First, NVIDIA launched a new generation of graphics cards at aggressive price points that could compel its huge installed base of users to upgrade. As video gaming was NVIDIA’s second-largest business last quarter with nearly 43% of its total revenue, the company stands to win big from this transition toward a new GPU (graphics processing unit) generation.
Similarly, the company’s data center business is riding high on account of an increase in demand for GPU accelerators to tackle artificial intelligence workloads. And now NVIDIA is looking to take another step to boost its dominance in the semiconductor space with the $40 billion purchase of chip designer Arm Holdings.
The deal is pending regulatory approval now, but it could be a big deal for NVIDIA, as Arm’s technology powers smartphones made by the likes of Samsung and Apple. NVIDIA CEO Jensen Huang plans to use Arm’s technology to target a variety of markets ranging from autonomous cars to personal computers, the Internet of Things (IoT), robotics, and others.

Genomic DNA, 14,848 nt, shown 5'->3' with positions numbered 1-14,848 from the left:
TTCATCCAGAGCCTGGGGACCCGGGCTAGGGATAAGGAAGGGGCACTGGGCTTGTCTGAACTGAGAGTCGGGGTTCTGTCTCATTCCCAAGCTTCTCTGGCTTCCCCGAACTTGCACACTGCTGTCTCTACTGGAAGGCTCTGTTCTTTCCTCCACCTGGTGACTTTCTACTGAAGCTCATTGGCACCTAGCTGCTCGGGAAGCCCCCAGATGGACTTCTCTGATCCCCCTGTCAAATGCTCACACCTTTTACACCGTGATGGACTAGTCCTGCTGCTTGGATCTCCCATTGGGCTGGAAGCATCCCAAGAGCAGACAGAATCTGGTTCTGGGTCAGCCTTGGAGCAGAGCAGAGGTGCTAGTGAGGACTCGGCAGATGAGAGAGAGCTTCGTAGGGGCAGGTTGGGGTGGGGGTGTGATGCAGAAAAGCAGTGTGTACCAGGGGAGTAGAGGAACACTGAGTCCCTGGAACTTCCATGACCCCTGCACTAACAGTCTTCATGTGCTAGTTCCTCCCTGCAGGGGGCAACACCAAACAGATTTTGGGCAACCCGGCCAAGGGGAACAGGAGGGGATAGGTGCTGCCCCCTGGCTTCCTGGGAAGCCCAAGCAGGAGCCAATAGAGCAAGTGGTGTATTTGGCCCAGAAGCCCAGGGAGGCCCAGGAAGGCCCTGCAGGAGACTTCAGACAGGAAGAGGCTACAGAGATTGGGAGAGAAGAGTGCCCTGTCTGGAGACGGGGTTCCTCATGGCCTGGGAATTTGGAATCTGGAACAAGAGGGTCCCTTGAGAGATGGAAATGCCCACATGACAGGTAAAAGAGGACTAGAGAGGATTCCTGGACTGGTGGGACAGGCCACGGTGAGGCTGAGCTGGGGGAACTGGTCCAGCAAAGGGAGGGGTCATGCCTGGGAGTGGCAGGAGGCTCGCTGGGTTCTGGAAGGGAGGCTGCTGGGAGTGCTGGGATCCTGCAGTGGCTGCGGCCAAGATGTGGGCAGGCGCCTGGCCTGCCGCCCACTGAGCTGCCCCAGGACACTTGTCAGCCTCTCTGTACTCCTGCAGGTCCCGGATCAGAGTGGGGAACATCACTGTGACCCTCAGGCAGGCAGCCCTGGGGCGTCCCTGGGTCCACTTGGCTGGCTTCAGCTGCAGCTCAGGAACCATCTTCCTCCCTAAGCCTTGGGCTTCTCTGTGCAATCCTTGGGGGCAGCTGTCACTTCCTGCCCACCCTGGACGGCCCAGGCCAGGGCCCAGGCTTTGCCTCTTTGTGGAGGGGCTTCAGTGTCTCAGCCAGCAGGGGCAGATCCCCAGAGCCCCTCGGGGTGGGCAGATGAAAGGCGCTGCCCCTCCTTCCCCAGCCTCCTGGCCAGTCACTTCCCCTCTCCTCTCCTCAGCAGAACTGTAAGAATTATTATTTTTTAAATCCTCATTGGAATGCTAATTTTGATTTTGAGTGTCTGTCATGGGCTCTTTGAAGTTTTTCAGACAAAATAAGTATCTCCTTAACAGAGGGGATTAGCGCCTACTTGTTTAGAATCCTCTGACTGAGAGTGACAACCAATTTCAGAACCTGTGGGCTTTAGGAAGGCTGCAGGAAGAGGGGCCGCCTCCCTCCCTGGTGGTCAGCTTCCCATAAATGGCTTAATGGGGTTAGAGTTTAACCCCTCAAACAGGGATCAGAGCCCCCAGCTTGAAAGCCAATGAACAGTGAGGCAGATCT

Artificial intelligence (AI) seems to be one of the key reasons why NVIDIA may have spent so handsomely on Arm. “In the years ahead, trillions of computers running AI will create a new internet-of-things that is thousands of times larger than today’s internet-of-people,” explained NVIDIA’s Huang. “Our combination will create a company fabulously positioned for the age of AI.”
Allied Market Research estimates that the market for AI chips could be worth $91 billion by 2025, compared to $6.6 billion in 2018. NVIDIA’s acquisition of Arm Holdings could play a big role in helping it tap this fast-growing market, as the latter has already been working on chip designs for AI-enabled sensors that can be deployed in a variety of applications ranging from the automotive industry to toys.